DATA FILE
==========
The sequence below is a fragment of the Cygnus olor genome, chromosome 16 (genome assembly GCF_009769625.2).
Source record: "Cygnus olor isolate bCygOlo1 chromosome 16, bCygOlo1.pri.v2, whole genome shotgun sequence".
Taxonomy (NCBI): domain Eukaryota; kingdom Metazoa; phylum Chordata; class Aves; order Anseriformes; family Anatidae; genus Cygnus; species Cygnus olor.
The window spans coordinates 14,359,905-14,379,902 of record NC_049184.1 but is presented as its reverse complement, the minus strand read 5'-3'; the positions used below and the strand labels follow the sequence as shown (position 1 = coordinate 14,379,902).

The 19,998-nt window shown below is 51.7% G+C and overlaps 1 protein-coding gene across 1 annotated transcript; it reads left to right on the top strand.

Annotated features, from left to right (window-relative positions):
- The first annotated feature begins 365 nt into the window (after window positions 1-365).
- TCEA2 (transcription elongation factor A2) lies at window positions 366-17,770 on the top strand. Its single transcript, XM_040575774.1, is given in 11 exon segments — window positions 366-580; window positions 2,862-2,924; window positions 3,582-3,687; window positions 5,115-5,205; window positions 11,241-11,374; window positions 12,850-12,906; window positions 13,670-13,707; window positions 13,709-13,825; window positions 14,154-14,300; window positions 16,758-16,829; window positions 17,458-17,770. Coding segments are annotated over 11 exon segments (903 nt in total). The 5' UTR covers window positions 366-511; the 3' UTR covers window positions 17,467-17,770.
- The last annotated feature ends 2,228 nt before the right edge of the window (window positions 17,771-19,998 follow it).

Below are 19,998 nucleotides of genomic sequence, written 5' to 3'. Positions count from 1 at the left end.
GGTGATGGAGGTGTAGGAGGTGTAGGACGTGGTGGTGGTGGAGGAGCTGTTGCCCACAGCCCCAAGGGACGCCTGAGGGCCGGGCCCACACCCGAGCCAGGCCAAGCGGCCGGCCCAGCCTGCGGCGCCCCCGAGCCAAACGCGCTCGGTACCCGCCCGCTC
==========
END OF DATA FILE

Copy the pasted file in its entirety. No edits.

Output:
The sequence below is a fragment of the Cygnus olor genome, chromosome 16 (genome assembly GCF_009769625.2).
Source record: "Cygnus olor isolate bCygOlo1 chromosome 16, bCygOlo1.pri.v2, whole genome shotgun sequence".
Taxonomy (NCBI): domain Eukaryota; kingdom Metazoa; phylum Chordata; class Aves; order Anseriformes; family Anatidae; genus Cygnus; species Cygnus olor.
The window spans coordinates 14,359,905-14,379,902 of record NC_049184.1 but is presented as its reverse complement, the minus strand read 5'-3'; the positions used below and the strand labels follow the sequence as shown (position 1 = coordinate 14,379,902).

The 19,998-nt window shown below is 51.7% G+C and overlaps 1 protein-coding gene across 1 annotated transcript; it reads left to right on the top strand.

Annotated features, from left to right (window-relative positions):
- The first annotated feature begins 365 nt into the window (after window positions 1-365).
- TCEA2 (transcription elongation factor A2) lies at window positions 366-17,770 on the top strand. Its single transcript, XM_040575774.1, is given in 11 exon segments — window positions 366-580; window positions 2,862-2,924; window positions 3,582-3,687; window positions 5,115-5,205; window positions 11,241-11,374; window positions 12,850-12,906; window positions 13,670-13,707; window positions 13,709-13,825; window positions 14,154-14,300; window positions 16,758-16,829; window positions 17,458-17,770. Coding segments are annotated over 11 exon segments (903 nt in total). The 5' UTR covers window positions 366-511; the 3' UTR covers window positions 17,467-17,770.
- The last annotated feature ends 2,228 nt before the right edge of the window (window positions 17,771-19,998 follow it).

Below are 19,998 nucleotides of genomic sequence, written 5' to 3'. Positions count from 1 at the left end.
GGTGATGGAGGTGTAGGAGGTGTAGGACGTGGTGGTGGTGGAGGAGCTGTTGCCCACAGCCCCAAGGGACGCCTGAGGGCCGGGCCCACACCCGAGCCAGGCCAAGCGGCCGGCCCAGCCTGCGGCGCCCCCGAGCCAAACGCGCTCGGTACCCGCCCGCTC